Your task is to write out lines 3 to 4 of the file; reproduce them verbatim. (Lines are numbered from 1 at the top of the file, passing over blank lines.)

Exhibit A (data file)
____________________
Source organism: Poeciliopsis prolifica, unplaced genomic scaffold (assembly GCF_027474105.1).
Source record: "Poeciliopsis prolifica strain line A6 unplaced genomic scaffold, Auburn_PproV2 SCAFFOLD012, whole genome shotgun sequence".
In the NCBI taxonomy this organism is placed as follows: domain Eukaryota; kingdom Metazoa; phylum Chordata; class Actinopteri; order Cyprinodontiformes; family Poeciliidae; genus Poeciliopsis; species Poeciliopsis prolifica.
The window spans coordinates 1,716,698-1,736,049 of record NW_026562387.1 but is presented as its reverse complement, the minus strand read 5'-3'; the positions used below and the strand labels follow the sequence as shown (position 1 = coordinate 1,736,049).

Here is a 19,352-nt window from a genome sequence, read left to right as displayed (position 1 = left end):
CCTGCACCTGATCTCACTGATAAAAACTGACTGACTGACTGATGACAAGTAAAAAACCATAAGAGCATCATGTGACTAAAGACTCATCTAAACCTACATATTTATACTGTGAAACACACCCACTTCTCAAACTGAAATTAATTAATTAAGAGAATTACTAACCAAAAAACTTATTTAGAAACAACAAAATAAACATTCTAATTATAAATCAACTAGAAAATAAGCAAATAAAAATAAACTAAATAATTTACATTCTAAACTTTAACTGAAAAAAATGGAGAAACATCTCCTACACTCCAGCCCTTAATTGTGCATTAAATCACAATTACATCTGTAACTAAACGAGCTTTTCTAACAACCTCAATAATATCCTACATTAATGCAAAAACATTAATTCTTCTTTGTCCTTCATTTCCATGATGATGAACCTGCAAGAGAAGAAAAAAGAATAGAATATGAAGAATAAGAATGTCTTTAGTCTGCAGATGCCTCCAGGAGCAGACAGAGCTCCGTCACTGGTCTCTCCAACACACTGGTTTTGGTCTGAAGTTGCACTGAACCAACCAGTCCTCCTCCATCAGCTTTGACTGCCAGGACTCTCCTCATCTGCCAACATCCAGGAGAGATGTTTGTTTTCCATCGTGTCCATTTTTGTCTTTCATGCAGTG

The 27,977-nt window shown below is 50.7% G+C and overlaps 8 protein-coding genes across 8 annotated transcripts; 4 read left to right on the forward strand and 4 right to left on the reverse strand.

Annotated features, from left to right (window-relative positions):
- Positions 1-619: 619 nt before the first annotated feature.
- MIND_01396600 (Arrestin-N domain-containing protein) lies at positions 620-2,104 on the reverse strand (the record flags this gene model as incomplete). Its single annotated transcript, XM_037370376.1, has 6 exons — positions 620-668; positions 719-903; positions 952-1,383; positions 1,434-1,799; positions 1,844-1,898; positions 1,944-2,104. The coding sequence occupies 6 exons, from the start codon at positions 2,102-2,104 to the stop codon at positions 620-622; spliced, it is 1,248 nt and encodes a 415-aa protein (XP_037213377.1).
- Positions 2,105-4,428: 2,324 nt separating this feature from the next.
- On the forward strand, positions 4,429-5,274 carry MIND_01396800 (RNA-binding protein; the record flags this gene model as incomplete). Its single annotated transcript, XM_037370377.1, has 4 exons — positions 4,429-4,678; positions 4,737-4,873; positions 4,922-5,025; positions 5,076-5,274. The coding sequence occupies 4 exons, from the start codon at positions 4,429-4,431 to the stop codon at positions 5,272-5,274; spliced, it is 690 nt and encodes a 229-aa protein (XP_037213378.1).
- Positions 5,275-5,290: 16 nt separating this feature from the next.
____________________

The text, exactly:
In the NCBI taxonomy this organism is placed as follows: domain Eukaryota; kingdom Metazoa; phylum Chordata; class Actinopteri; order Cyprinodontiformes; family Poeciliidae; genus Poeciliopsis; species Poeciliopsis prolifica.
The window spans coordinates 1,716,698-1,736,049 of record NW_026562387.1 but is presented as its reverse complement, the minus strand read 5'-3'; the positions used below and the strand labels follow the sequence as shown (position 1 = coordinate 1,736,049).